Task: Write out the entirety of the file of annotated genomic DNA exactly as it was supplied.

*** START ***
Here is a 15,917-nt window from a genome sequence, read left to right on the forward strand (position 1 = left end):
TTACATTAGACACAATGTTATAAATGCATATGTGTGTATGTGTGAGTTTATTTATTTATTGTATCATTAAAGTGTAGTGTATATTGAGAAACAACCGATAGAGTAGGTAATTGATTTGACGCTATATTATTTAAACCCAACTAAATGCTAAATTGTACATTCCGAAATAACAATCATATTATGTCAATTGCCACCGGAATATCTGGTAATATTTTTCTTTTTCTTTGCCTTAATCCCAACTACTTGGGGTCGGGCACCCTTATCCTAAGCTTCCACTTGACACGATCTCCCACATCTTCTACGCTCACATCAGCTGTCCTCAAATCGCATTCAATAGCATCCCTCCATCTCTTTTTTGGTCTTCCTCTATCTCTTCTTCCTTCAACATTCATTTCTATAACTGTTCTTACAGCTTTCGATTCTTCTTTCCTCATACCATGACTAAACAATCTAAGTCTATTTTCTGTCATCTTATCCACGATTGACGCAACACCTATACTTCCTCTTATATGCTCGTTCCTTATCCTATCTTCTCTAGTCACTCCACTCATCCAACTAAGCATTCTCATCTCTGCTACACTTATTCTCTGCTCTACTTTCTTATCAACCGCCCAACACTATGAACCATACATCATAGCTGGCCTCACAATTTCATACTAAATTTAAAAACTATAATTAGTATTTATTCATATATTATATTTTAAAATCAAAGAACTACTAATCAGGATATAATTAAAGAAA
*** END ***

Here is a 15,917-nt window from a genome sequence, read left to right on the forward strand (position 1 = left end):
TTACATTAGACACAATGTTATAAATGCATATGTGTGTATGTGTGAGTTTATTTATTTATTGTATCATTAAAGTGTAGTGTATATTGAGAAACAACCGATAGAGTAGGTAATTGATTTGACGCTATATTATTTAAACCCAACTAAATGCTAAATTGTACATTCCGAAATAACAATCATATTATGTCAATTGCCACCGGAATATCTGGTAATATTTTTCTTTTTCTTTGCCTTAATCCCAACTACTTGGGGTCGGGCACCCTTATCCTAAGCTTCCACTTGACACGATCTCCCACATCTTCTACGCTCACATCAGCTGTCCTCAAATCGCATTCAATAGCATCCCTCCATCTCTTTTTTGGTCTTCCTCTATCTCTTCTTCCTTCAACATTCATTTCTATAACTGTTCTTACAGCTTTCGATTCTTCTTTCCTCATACCATGACTAAACAATCTAAGTCTATTTTCTGTCATCTTATCCACGATTGACGCAACACCTATACTTCCTCTTATATGCTCGTTCCTTATCCTATCTTCTCTAGTCACTCCACTCATCCAACTAAGCATTCTCATCTCTGCTACACTTATTCTCTGCTCTACTTTCTTATCAACCGCCCAACACTATGAACCATACATCATAGCTGGCCTCACAATTTCATACTAAATTTAAAAACTATAATTAGTATTTATTCATATATTATATTTTAAAATCAAAGAACTACTAATCAGGATATAATTAAAGAAA